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Promoting Chinese culture through films
THE Singapore Chinese Film Festival may be celebrating its fifth anniversary but it is still scoring many firsts. Among those are first-time directors whose award-winning works feature prominently on this year's line-up. There is also the introduction of a segment that is dedicated to restored classics, and a showcase made up entirely of Singapore short films.
Organised by the Singapore Film Society (SFS) and Singapore University of Social Sciences, the ten-day event opens on Friday with the highly-acclaimed Mad World. The mental illness drama is the debut feature of 28-year-old Hong Kong film-maker Wong Chun, who won the Best New Director prizes at both the Golden Horse and Hong Kong Film Awards this year.
Other first-timers in the line-up include the trio of Frank Hui, Jevons Au and Vicky Wong, whose gangster anthology Trivisa was named Best Picture at the Hong Kong Film Awards; and Zhang Dalei, whose black-and-white coming-of-age drama The Summer is Gone was this year's Golden Horse Best Picture winner.
When asked about the slew of award-winning films in this year's line-up, SFS' vice-chairman David Lee puts it down to coincidence.
"The festival has always been a champion of deserving films that don't get released commercially, and as programmers, we keep tabs and shortlist features way before they contest in any award ceremonies."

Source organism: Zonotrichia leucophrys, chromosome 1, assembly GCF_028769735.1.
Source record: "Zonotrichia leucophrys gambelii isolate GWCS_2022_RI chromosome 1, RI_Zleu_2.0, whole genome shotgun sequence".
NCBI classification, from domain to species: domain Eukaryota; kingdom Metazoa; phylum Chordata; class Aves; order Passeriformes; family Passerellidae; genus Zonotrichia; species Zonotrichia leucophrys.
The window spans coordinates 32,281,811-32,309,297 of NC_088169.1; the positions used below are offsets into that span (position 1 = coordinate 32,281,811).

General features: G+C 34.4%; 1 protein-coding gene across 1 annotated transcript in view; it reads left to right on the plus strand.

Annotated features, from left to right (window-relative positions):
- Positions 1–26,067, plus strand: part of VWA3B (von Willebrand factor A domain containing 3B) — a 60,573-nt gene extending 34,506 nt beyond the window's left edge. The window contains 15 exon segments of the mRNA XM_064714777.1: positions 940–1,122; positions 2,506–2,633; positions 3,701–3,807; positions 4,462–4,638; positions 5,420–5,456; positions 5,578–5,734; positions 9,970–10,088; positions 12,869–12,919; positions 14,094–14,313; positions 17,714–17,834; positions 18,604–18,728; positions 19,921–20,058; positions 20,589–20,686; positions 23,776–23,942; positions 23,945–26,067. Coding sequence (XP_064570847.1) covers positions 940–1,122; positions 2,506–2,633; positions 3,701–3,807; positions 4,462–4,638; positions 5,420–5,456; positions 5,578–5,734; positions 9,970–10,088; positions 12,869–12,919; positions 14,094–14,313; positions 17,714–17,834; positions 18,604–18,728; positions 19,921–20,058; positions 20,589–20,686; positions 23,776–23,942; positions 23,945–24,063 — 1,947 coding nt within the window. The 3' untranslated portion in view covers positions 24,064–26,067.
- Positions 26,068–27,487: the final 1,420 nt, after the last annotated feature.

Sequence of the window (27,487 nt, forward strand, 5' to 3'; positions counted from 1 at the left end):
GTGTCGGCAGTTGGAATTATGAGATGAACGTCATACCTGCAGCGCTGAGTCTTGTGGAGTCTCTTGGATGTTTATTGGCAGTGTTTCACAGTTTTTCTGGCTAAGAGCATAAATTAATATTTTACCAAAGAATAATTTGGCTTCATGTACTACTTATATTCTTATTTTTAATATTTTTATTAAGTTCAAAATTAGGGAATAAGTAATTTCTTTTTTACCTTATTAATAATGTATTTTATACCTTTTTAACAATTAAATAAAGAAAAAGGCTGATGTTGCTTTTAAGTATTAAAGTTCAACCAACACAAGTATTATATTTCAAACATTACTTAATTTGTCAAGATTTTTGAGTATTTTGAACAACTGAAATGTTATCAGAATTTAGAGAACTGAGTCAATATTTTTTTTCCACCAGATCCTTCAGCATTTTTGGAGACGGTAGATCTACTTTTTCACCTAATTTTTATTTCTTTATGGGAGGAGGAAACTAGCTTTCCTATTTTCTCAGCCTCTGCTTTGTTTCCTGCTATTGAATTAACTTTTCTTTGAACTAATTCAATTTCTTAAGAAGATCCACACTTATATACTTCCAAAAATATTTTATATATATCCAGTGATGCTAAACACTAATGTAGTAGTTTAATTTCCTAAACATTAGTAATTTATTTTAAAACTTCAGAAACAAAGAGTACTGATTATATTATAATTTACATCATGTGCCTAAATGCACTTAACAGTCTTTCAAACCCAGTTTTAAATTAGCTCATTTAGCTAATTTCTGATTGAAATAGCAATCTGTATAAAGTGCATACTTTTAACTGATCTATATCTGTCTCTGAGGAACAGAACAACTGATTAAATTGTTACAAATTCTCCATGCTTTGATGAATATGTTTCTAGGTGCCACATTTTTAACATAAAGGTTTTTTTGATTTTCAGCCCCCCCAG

Like previous editions, everything is screened unedited and in its original dialogue instead of being dubbed into Mandarin, which is the practice for Chinese movies that get a general release in cinemas here.
Many of the films such as Mad World and Andy Lo's dementia tear-jerker Happiness also deal with dark and depressing themes which Mr Lee notes is a trend among first-time Hong Kong directors: "Those films reflect social realism and we're seeing more and more of that as the more established directors head to China to make films . . . It's natural for young film-makers to look inwards as a starting point and this almost parallels what happened in the Taiwanese film industry during the eighties when social upheavals gave rise to a new wave of film-makers."
Incidentally, one of them is Edward Yang, whose four-hour magnum opus, A Brighter Summer Day (1991), will be screened in digital 4K resolution as part of the Restored Classics segment.
The festival's closing film is also a blast from the past which has been given a new lease of life - Love and Duty, a 1931 black-and-white melodrama starring one of the icons of Asian silent movies, Ruan Ling-yu.
But lest anybody thinks it's all doom and gloom at the festival, Mr Lee points out that there are strong light-hearted genre films as well, such as director Wei Te-sheng's musical 52Hz I Love You, which critics are hailing as Taiwan's answer to La La Land.
"Wei's previous film Seediq Bale (2011) was kind of dark but he's now gone back to making a romantic comedy (similar to his 2008 blockbuster Cape No 7)," shares Mr Lee. "(Likewise as programmers) we always try to find a diverse range of films and give it a platform to be watched on the big screen because besides good films, the festival also aims to promote Chinese culture."
- The 5th Singapore Chinese Film Festival runs from April 28 to May 7. For full line-up, venue information and ticketing details, visit scff.sg